I had taken music for granted, just as I had taken my relationships, even life for granted.  I hadn’t written a song in almost three years, and that nagged at me too.  Writing music has never come easily for me.  I fumble through the process of inspiration.  Nothing drives me more crazy than the mess of scribbled out lyrics and a melody that I can’t lock in place.  I’m never satisfied with a song until I have the courage to play it for someone, for then it has reached a state of completion simply by being shared. 

My friend, who had always served as a songwriting cheerleader of sorts, had now passed away.  If I was ever going to let go and write a song again, I would have to do it on my own, without his prodding or words of encouragement.  But I knew in order to get to the place where I could write again, I had to let go and simply let it happen. 

As that first week passed, I began to feel a stirring in my heart.  My friend and I had always been connected through music, so every song I heard or played began to take on new meaning.  For the first time in a long time, I made a conscious effort not to hurry through a piece in practice or listen to the radio with the intention of actually internalizing a lyric or tune.  I felt music so deeply now, and occasionally, I would catch an unexpected tear as it made its way down my cheek. 

A few nights later, I woke up from a restless sleep.  I couldn’t understand why I was suddenly wide awake.  I hadn’t been disturbed by a sound or any particular thought.  I prayed then and eventually found sleep again, but an hour later, I was awake once more.  I still couldn’t understand why I was so restless.  This continued for most of the night.  I would fall back to sleep, only to be awakened an hour later.  Finally, around 4:00 a.m., I heard it: a simple phrase accompanied by a haunting melody.  It was a song; I was going to write a song if I would follow through.  Fleetingly, I thought of the messy process that awaited me.  “No!” I think I said out loud.  “I will not forget.”  I refused to let the daunting challenge deter me.  I needed to do this no matter how difficult it would be.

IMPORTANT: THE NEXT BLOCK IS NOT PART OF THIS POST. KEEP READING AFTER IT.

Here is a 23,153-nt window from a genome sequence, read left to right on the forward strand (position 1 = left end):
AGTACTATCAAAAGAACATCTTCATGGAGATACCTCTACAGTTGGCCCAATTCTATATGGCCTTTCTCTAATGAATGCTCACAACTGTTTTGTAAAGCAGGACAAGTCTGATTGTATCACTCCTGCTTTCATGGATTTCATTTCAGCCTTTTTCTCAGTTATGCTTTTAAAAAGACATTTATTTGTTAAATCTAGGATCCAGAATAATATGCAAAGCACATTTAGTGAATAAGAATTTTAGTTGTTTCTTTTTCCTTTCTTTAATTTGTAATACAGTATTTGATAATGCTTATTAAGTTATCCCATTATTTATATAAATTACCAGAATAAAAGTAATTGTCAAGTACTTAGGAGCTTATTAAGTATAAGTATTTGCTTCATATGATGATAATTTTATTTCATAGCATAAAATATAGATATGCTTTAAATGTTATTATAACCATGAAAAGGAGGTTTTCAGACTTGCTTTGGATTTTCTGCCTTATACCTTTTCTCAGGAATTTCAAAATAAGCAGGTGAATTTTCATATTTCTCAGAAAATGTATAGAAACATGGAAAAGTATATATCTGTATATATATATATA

And even though I should have gotten up from my bed then and written something down, I somehow knew that it would be fine.  For the simple line that come to me was, “Please, will you stay with me?”  There was no way I was forgetting that!  All would be well, I had no doubt. 

I will spare you the details of the morning that followed.  Yes, I wrote a song… most of one, anyway.  Yes, it was messy.  Yes, I felt insecure about it once I finally set my rendering aside and moved on to the necessary work that needed to be completed for the day.  But most importantly, yes, I had let go.  I had given life to a song, and the elation that I felt in that moment was so liberating.  I headed to the office with a lightness in my step that hadn’t been there in the past week.  The fog was lifting and I was starting to see more clearly. 

Letting go and relinquishing control is never easy.  It’s like that moment when a child lets go of the handlebars on his bike and yells out, “Look, no hands!”  It might feel exciting to let go and simply ride, but there’s always that moment when you realize your hands are no longer gripping the handlebars.  Yikes!  Now I can’t steer!  Now I can’t brake!  In a matter of moments, hands grab for the handlebars like a lifeline.  Ah, now that’s better!  Now the bike won’t crash. 

Giving up control and letting go is scary sometimes… okay, most of the time.  It’s easy to latch on to the safe and familiar.  Maybe then, there will be no reason to get hurt.  But let’s be honest, we can’t live in a bubble-wrapped, foam rubber castle.  The truth is, jobs are lost, things break down, loved ones die, and eventually even a really good song comes to an end.  Nothing is guaranteed, and that can cause a great deal of fear. 

But I don’t want to live in fear, so I’m taking steps forward to live into the mess, take my hands off the keyboard, and embrace the music all around me.  Look, no hands!  Really, it’s time to let go and find the beauty in the unknown.